So the problem that we’re all preoccupied with is trying to understand why anyone would willingly wish to join such groups — there must be an explanation to account for it.
What kind of person would do such a thing? Continue reading “Move Along Folks, Nothing to Explain Here”
I keep seeing laments online for what the members of the Islamic State are doing in museums — laments that easily slide into virulent critiques of their humanity since they obviously have no civilized respect for our collective human past.
I’ve written about this before, but what I wish to highlight here is how quickly otherwise nuanced people forget their own understanding of such things as the ideology of the museum, the politics of world history and discourse on civilization/barbarity, as well as the constructed nature of the past — quickly, that is, when their own taken-for-granted narratives of progressive development, value, cultural authority, and historical interconnection/lineage are called into question by those who, presumably, subscribe to a rather different narrative. Continue reading “When the Sledgehammers Come Out”
Over the last week, many have written about the labeling of ISIS as religious or not, as Islamic or not, both in response to last week’s summit on violent extremism and the recent Atlantic article on ISIS. Defending his administration’s refusal to label ISIS/ISIL as Islamic radicalism or extremism or a religious terrorist group, Obama asserted that he wanted to avoid connecting Islam with groups such as ISIS for strategic reasons, because he does not want to reinforce their self-descriptions that frame the conflict as religious and their ideology as true Islam. Rather than rehashing arguments about ISIS, the question that interests me is the role of strategic notions embedded in all discussions employing labels (really any words) to describe oneself or some other. In many respects, any description reflects particular moves in the chess game that is human society. Continue reading “Speaking Strategically About Religion”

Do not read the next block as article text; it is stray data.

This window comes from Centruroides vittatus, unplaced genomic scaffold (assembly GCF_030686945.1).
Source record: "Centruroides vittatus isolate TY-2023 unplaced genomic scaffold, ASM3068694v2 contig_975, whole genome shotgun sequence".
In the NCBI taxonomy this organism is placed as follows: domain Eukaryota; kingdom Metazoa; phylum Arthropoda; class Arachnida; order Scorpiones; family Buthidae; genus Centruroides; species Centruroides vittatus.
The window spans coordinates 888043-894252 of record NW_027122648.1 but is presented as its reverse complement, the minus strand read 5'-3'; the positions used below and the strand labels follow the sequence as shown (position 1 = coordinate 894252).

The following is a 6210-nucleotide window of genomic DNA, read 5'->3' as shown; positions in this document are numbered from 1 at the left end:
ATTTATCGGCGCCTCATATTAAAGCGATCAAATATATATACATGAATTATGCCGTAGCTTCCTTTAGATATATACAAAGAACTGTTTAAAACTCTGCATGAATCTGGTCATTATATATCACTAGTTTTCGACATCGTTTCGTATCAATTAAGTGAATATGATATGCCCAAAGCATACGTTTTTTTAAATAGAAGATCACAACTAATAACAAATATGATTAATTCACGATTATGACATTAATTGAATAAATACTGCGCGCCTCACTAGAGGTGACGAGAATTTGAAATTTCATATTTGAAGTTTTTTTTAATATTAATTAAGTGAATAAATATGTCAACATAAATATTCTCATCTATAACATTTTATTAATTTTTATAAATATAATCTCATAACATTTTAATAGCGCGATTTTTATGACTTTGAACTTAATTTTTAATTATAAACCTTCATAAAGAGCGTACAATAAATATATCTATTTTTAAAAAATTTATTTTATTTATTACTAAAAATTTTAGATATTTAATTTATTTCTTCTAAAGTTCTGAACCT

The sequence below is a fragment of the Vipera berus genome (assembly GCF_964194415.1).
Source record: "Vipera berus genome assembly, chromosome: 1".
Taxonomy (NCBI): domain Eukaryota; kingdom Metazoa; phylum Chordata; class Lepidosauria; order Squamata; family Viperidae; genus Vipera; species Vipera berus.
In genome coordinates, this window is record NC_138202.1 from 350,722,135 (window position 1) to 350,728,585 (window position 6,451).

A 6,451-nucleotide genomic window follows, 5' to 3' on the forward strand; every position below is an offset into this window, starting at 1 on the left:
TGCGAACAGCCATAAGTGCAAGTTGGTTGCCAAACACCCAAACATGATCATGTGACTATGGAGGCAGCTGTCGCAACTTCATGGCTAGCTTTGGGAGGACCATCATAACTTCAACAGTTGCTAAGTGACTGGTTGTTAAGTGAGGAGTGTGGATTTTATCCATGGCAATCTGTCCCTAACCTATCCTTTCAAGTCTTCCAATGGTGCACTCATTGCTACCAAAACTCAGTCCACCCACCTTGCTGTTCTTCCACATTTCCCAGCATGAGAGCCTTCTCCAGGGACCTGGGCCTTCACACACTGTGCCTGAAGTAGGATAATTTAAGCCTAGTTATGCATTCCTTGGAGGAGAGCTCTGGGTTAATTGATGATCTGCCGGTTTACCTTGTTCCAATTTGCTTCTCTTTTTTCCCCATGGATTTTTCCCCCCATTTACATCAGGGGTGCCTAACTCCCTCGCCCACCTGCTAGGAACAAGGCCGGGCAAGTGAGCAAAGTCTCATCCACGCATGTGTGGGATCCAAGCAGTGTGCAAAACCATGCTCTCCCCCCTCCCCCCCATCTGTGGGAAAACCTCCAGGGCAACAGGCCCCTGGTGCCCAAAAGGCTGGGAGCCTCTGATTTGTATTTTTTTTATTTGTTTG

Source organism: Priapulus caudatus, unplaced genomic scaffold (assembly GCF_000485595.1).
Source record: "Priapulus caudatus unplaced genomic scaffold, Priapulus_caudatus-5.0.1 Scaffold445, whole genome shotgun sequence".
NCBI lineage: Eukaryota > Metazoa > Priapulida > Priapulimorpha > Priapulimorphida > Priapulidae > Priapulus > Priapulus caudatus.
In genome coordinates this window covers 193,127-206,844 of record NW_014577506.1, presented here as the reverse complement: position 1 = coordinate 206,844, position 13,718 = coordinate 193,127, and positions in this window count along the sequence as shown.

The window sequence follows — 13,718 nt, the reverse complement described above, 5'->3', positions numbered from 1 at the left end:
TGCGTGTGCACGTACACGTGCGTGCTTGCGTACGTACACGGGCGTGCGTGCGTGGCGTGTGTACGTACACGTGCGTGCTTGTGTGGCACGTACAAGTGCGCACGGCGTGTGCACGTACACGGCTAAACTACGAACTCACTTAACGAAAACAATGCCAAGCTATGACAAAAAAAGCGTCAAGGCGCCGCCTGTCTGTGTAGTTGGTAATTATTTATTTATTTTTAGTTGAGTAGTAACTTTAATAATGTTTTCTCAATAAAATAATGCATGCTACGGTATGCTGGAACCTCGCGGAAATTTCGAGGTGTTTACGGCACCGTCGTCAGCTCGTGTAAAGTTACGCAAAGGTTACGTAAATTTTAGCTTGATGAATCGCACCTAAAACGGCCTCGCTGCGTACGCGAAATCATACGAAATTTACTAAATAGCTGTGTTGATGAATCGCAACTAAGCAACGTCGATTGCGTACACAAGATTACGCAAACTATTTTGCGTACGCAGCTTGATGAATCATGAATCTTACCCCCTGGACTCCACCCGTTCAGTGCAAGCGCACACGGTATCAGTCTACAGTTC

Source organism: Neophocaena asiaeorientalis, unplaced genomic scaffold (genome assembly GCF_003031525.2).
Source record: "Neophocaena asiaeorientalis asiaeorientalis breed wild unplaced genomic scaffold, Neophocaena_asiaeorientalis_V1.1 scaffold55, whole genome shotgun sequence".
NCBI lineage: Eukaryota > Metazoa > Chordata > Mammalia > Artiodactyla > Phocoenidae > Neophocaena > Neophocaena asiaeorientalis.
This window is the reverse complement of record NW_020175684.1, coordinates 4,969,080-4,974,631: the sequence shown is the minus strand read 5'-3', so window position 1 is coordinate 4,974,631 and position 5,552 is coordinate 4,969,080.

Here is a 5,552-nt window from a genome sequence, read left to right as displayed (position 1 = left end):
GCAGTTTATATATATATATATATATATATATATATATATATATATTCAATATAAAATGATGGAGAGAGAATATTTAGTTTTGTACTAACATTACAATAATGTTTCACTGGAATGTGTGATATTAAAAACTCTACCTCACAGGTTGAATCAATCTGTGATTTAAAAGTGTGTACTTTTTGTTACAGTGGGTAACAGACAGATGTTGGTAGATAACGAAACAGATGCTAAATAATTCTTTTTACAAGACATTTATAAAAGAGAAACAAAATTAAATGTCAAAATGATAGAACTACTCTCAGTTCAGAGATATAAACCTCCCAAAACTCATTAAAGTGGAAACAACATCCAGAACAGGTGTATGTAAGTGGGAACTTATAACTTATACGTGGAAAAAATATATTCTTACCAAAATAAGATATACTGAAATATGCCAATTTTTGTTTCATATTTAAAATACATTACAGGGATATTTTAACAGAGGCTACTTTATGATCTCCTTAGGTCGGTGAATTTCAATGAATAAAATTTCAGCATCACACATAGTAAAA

As I write this the fate of two citizens of Japan is still in question — kidnapped in Syria and threatened with execution if their government does not pay a $200 million ransom to ISIS. Continue reading “Blaming the Victim”
Gains in Iraq, over the past several weeks, made by members of the Islamic State of Iraq and Syria (ISIS) have resulted in some news stories concerning their desecration and/or destruction of a variety of historic artifacts (click the above graphic for one example or here or even here and here for the latest). These stories bring to mind the outrage in the media in Europe and North America over the Taliban destroying the large statues of the Buddha carved into the mountains of the Bamiyan province of central Afghanistan, back in March of 2001 (see the below before/after photo, or click the image below for more information).
Continue reading “Whose (and Who) Rules?”